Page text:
When it comes to the RPG genre, most games really don't stray too far from the normal conventions that made the genre popular. It almost seems like, outside of twisting the combat and magic system in new ways, RPG developers are designing the rest of their RPGs' systems with a "one from column A, two from column B" mentality. Should the game have random encounters, or should the monster be visible from the world map? Should status effects last outside of battle, or should every character be returned to normal status at the completion of the battle? The list of "either ors" goes on and on, and the result is a genre that, for better or worse, is packed with games that are extremely similar to one another - yet one key system or concept can either make or break each game in the minds of the genre's fans. For the most part, Persona 2: Eternal Punishment sticks to the conventions of the genre - your party moves from place to place, randomly encountering monsters on a quest to save the city. But in both storyline and in execution, Persona 2 isn't your average RPG, and results are mostly pleasing.
Persona 2: Eternal Punishment is actually the second half of the Persona 2 saga. The first chapter, subtitled Innocent Sin, was released in Japan in 1999. Eternal Punishment takes place in the same setting as the first chapter, but it retells enough of the first chapter's story throughout its first few hours to ensure that you're up to speed with the game's bizarre events. To make a long story short, Sumaru City is plagued by a curse. The Joker's curse turns rumor into fact, causing all sorts of trouble, from mass murder to filling the land with tons of different demons. At the center of all this madness is Maya Amano, a reporter for a popular teen magazine called Coolest. What starts as a simple investigation into the Joker murders becomes a full-fledged adventure once the Joker shows up at Seven Sisters High School and murders the principal. Persona 2 is an interesting mix of mature themes (mass murder, the occult, monsters that ask questions about your character's breasts) and a hint of Japanese pop culture that lends a bit of misguided but welcome humor to the proceedings.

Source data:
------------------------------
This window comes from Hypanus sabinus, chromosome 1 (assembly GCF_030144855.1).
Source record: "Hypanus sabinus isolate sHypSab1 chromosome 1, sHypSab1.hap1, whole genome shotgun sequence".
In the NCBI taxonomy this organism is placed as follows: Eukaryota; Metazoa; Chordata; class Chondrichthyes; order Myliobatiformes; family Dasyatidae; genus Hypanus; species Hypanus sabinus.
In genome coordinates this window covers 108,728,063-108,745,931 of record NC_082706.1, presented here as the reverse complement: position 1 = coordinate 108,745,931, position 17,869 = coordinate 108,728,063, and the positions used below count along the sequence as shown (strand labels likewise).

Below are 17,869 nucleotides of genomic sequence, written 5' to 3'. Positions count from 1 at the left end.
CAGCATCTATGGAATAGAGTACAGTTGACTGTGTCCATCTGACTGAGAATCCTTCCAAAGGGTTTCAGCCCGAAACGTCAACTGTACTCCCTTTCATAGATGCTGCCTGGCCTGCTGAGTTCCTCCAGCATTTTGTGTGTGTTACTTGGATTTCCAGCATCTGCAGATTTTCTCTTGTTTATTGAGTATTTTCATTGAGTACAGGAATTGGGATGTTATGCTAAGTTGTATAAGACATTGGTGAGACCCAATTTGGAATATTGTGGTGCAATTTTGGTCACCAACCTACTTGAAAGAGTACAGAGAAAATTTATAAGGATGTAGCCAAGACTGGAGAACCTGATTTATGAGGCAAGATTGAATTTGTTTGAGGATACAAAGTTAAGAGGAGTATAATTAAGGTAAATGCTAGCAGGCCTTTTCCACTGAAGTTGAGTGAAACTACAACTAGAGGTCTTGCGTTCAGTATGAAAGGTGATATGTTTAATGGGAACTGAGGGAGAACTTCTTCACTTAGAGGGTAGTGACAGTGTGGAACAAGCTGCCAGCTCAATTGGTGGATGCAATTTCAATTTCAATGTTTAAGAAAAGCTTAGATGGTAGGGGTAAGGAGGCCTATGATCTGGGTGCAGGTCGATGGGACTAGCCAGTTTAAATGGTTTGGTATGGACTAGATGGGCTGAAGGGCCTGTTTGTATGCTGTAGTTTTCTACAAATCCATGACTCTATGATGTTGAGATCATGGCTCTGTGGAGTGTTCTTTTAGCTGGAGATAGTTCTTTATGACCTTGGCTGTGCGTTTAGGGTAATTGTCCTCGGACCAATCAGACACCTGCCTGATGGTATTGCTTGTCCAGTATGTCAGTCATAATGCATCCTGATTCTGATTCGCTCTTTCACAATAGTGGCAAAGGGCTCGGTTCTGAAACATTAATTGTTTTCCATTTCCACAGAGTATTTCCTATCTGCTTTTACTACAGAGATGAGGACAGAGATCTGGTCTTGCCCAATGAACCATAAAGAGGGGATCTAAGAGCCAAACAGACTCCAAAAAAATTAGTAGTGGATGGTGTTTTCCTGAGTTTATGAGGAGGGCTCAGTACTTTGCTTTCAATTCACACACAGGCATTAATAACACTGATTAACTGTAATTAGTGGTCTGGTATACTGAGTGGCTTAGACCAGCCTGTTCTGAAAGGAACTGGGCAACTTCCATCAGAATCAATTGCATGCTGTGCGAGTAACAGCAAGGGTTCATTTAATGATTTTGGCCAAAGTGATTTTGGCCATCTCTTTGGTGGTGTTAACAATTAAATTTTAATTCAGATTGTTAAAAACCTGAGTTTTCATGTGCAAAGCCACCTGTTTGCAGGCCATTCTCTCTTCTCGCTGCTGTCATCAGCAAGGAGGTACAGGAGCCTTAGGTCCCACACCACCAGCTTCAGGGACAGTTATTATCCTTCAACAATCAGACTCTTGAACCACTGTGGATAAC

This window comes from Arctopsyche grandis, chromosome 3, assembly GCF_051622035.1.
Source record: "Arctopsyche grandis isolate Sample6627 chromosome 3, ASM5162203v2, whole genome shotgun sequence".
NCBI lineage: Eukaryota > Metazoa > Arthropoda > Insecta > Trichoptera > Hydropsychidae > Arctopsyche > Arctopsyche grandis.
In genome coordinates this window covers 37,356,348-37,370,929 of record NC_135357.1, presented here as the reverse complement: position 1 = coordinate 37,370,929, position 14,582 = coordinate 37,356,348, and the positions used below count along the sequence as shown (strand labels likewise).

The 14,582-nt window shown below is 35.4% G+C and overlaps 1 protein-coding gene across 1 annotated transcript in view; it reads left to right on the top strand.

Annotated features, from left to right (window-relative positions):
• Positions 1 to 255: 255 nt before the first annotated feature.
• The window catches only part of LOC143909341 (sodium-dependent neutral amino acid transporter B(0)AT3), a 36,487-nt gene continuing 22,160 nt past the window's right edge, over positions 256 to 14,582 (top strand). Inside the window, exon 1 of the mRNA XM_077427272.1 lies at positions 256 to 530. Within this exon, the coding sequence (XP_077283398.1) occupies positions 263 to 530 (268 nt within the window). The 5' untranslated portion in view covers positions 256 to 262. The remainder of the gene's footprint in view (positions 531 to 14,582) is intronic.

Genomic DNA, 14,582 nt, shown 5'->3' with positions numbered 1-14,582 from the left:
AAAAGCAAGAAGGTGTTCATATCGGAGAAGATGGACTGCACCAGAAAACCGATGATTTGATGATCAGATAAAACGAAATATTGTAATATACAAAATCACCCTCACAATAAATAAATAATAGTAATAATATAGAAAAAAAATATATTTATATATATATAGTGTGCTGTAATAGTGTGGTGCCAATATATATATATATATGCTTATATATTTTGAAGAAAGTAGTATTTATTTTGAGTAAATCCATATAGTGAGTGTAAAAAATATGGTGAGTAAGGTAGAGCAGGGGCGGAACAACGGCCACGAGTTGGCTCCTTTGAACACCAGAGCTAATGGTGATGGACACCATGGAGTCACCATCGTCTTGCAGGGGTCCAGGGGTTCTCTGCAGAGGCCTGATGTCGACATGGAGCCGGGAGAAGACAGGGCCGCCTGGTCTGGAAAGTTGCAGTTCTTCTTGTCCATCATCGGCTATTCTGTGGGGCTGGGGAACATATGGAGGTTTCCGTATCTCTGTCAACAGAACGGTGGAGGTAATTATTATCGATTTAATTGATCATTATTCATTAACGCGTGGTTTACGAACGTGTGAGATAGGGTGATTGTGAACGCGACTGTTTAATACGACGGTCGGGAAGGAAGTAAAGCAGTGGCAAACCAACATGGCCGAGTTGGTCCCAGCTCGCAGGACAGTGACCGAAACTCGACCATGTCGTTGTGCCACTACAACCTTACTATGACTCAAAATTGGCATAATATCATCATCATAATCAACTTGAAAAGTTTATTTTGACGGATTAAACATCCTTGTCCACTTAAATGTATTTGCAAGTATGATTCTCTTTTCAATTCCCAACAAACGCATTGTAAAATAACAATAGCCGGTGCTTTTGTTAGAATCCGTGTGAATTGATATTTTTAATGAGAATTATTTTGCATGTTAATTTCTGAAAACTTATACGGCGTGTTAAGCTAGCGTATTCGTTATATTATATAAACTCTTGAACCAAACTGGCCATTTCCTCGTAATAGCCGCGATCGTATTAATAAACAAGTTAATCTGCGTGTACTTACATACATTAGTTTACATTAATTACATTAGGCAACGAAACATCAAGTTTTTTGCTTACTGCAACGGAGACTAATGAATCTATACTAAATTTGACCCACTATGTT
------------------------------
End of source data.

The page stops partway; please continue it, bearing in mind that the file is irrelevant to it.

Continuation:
Spreading rumors is a large and interesting part of the game. By getting in touch with various rumormongers, you can plant ideas that will eventually come true, such as the ability to win valuable items, the concept that wearing the Seven Sisters High patch protects you from the Joker's curse, and so on. Also, the ability to speak to monsters rather than fight them has returned from the original game. Rather than giving each character a collection of approaches, Eternal Punishment assigns each character a personality trait. You can combine up to three members of your party for each attempt at conversation, and each combination has a different effect. Anger the monster, and you'll find yourself in a fight. Manage to scare the monster enough, and he'll probably run away. The real object of contacting monsters is to either make them happy or interested. Making a monster happy will net you some items or cash, while interesting a monster will score tarot cards. Tarot cards can be used for summoning new persona, which serve as each character's spell-casting alter ego. If your levels are high enough, you can make a contract with the different monster types, allowing you to collect blank, or free, tarot cards, which can be painted to be any card you like, making them extremely useful in summoning some of the game's rarer personas.